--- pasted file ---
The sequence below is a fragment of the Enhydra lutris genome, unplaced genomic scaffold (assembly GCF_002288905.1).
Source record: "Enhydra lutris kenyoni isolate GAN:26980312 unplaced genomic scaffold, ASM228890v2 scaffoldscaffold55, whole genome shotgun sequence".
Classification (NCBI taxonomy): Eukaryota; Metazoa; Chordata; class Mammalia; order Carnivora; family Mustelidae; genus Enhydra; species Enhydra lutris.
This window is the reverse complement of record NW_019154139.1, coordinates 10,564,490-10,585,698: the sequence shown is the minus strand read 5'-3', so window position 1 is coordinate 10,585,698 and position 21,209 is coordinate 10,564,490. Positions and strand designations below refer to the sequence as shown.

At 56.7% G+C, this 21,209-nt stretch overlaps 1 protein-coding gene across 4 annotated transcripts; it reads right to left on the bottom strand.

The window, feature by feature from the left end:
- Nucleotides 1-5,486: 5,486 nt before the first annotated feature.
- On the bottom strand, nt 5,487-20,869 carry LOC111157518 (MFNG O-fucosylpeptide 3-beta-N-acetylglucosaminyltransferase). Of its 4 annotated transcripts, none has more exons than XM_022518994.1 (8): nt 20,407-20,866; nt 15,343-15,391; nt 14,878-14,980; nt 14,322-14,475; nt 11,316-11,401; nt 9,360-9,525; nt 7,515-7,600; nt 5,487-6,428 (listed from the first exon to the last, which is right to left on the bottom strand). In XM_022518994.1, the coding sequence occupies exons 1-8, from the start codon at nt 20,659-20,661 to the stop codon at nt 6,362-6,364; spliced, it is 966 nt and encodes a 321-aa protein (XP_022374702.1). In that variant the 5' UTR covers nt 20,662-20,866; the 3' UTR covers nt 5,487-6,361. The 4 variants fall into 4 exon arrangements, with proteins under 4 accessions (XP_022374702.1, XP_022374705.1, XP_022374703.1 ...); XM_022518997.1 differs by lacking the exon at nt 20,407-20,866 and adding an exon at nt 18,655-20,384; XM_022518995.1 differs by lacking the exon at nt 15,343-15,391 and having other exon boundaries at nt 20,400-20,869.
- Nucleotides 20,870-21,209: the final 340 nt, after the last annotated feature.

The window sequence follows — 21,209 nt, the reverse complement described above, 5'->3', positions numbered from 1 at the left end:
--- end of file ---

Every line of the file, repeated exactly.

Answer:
The sequence below is a fragment of the Enhydra lutris genome, unplaced genomic scaffold (assembly GCF_002288905.1).
Source record: "Enhydra lutris kenyoni isolate GAN:26980312 unplaced genomic scaffold, ASM228890v2 scaffoldscaffold55, whole genome shotgun sequence".
Classification (NCBI taxonomy): Eukaryota; Metazoa; Chordata; class Mammalia; order Carnivora; family Mustelidae; genus Enhydra; species Enhydra lutris.
This window is the reverse complement of record NW_019154139.1, coordinates 10,564,490-10,585,698: the sequence shown is the minus strand read 5'-3', so window position 1 is coordinate 10,585,698 and position 21,209 is coordinate 10,564,490. Positions and strand designations below refer to the sequence as shown.

At 56.7% G+C, this 21,209-nt stretch overlaps 1 protein-coding gene across 4 annotated transcripts; it reads right to left on the bottom strand.

The window, feature by feature from the left end:
- Nucleotides 1-5,486: 5,486 nt before the first annotated feature.
- On the bottom strand, nt 5,487-20,869 carry LOC111157518 (MFNG O-fucosylpeptide 3-beta-N-acetylglucosaminyltransferase). Of its 4 annotated transcripts, none has more exons than XM_022518994.1 (8): nt 20,407-20,866; nt 15,343-15,391; nt 14,878-14,980; nt 14,322-14,475; nt 11,316-11,401; nt 9,360-9,525; nt 7,515-7,600; nt 5,487-6,428 (listed from the first exon to the last, which is right to left on the bottom strand). In XM_022518994.1, the coding sequence occupies exons 1-8, from the start codon at nt 20,659-20,661 to the stop codon at nt 6,362-6,364; spliced, it is 966 nt and encodes a 321-aa protein (XP_022374702.1). In that variant the 5' UTR covers nt 20,662-20,866; the 3' UTR covers nt 5,487-6,361. The 4 variants fall into 4 exon arrangements, with proteins under 4 accessions (XP_022374702.1, XP_022374705.1, XP_022374703.1 ...); XM_022518997.1 differs by lacking the exon at nt 20,407-20,866 and adding an exon at nt 18,655-20,384; XM_022518995.1 differs by lacking the exon at nt 15,343-15,391 and having other exon boundaries at nt 20,400-20,869.
- Nucleotides 20,870-21,209: the final 340 nt, after the last annotated feature.

The window sequence follows — 21,209 nt, the reverse complement described above, 5'->3', positions numbered from 1 at the left end: